20 November 1998

Christian Fox

Christian Fox has taken

over management of 100

cows and followers, on a

200ha (500 acre) mixed

farm in West Sussex, with 150ha (380 acres) of arable

crops. The plan is to

increase profits and lower

costs by producing more

milk from grazing

Christian Fox has taken

over management of 100

cows and followers, on a

200ha (500 acre) mixed

farm in West Sussex, with 150ha (380 acres) of arable

crops. The plan is to

increase profits and lower

costs by producing more

milk from grazing

WE have managed to keep grazing despite 6in of rain doing its best to push cows into the shed. We had to repair one flooded section of cow-track, but ground conditions in paddocks are fine with barely a mark made once inside the gateway.

I am going to house cows soon. Unfortunately, I did not start here early enough to build up higher grass cover in August and September for extended grazing.

Growth at 20kg/ha a day is below demand at 26kg/ha, so cover is falling and will soon reach closing level.

My feed budget says if we turn-out by mid-February I need a cover of 1750kg DM/ha when we close up, to ensure I wont run out of grass before growth equals demand next spring.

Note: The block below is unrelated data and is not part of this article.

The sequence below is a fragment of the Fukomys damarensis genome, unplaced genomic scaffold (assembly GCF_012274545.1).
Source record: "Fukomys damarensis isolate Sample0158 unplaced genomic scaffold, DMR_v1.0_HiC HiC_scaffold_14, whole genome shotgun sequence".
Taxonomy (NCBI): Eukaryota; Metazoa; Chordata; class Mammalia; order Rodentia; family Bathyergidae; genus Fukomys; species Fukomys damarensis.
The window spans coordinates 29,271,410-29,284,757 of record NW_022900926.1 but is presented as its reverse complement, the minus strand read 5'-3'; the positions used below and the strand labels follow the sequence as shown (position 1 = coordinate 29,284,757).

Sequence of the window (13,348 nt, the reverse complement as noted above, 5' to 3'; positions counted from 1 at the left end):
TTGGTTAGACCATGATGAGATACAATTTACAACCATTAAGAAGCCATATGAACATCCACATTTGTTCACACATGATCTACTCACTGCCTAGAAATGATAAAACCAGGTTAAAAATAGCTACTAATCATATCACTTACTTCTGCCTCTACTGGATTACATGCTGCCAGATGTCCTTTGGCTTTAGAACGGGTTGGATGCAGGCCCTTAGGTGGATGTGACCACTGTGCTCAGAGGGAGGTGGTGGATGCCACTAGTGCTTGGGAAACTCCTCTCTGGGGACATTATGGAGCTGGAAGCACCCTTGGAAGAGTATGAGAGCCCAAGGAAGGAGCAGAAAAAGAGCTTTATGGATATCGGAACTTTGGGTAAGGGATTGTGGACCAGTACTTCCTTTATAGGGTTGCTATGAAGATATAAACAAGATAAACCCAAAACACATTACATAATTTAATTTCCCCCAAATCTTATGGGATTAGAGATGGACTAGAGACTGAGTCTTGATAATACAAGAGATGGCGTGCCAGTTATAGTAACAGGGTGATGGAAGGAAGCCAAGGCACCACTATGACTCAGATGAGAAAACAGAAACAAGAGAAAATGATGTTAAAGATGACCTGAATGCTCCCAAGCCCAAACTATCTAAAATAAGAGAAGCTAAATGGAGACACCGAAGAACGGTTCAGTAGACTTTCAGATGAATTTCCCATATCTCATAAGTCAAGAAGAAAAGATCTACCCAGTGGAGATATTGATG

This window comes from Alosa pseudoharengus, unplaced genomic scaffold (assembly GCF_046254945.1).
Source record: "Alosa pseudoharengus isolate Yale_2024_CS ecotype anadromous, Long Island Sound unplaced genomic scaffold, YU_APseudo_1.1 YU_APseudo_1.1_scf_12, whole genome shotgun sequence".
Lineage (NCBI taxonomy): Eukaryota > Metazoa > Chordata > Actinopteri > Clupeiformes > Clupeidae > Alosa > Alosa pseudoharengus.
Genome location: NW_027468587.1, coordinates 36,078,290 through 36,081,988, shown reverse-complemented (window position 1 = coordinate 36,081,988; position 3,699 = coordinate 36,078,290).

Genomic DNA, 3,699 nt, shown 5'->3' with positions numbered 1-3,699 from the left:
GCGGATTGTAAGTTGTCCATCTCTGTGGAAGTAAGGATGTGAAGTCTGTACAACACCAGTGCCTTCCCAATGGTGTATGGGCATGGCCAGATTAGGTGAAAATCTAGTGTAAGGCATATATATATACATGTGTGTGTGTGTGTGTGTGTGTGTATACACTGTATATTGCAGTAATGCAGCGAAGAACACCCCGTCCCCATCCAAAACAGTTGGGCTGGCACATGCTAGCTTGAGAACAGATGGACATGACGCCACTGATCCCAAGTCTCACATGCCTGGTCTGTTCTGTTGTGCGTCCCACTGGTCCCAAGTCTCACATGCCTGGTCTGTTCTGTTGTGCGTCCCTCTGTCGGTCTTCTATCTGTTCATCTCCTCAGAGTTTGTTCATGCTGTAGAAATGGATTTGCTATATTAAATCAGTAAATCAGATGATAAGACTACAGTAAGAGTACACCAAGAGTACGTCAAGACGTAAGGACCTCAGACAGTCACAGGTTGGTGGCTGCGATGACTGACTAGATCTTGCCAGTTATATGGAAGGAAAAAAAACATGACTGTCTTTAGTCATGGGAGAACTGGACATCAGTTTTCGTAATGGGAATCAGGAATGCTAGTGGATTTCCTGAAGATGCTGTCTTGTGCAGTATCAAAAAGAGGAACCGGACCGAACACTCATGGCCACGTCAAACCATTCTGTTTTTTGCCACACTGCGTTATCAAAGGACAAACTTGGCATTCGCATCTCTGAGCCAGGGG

We have now decided to start spring calving. I am going to move the existing pattern in one year, as my research shows that this is successful, provided cows stay in milk. Trying to serve dry cows is a definate no-no.

Changing calving pattern should remove the limiting factors on this unit, such as winter housing and slurry disposal. That, combined with an expensive and awkward winter feeding regime with the clamp away from housing and no prospects for new construction means the best option is to have dry cows over winter.

Winter feeding dry cows will be possible over the whole farm, some of which is inaccessible to the milking parlour. The downland – which is ESA status – is grazable over winter, as are outlying areas of permanent pasture. Winter housing will be used during extreme weather. A lower demand for silage will also allow self-feeding, saving on shear grabbing.

Apart from work on the farm, I recently organised a one day discussion group featuring New Zealand consultant Leonie Foster. Having arranged for her to speak to the West Sussex Grassland Society one evening, I decided to make full use of her presence here.

I invited about 20 local farmers and the Grasshoppers from west Wales – a very active and keen discussion group – ensuring a lively and varied debate. The host farmers are still in therapy.

The Grasshoppers should be renamed the Locusts. They descend upon a grassland area, decimate local pubs of alcohol and sap local farmers of any grassland knowledge they possess. Despite this, I always feel I have benefited from their company. Thats the power of positive people. &#42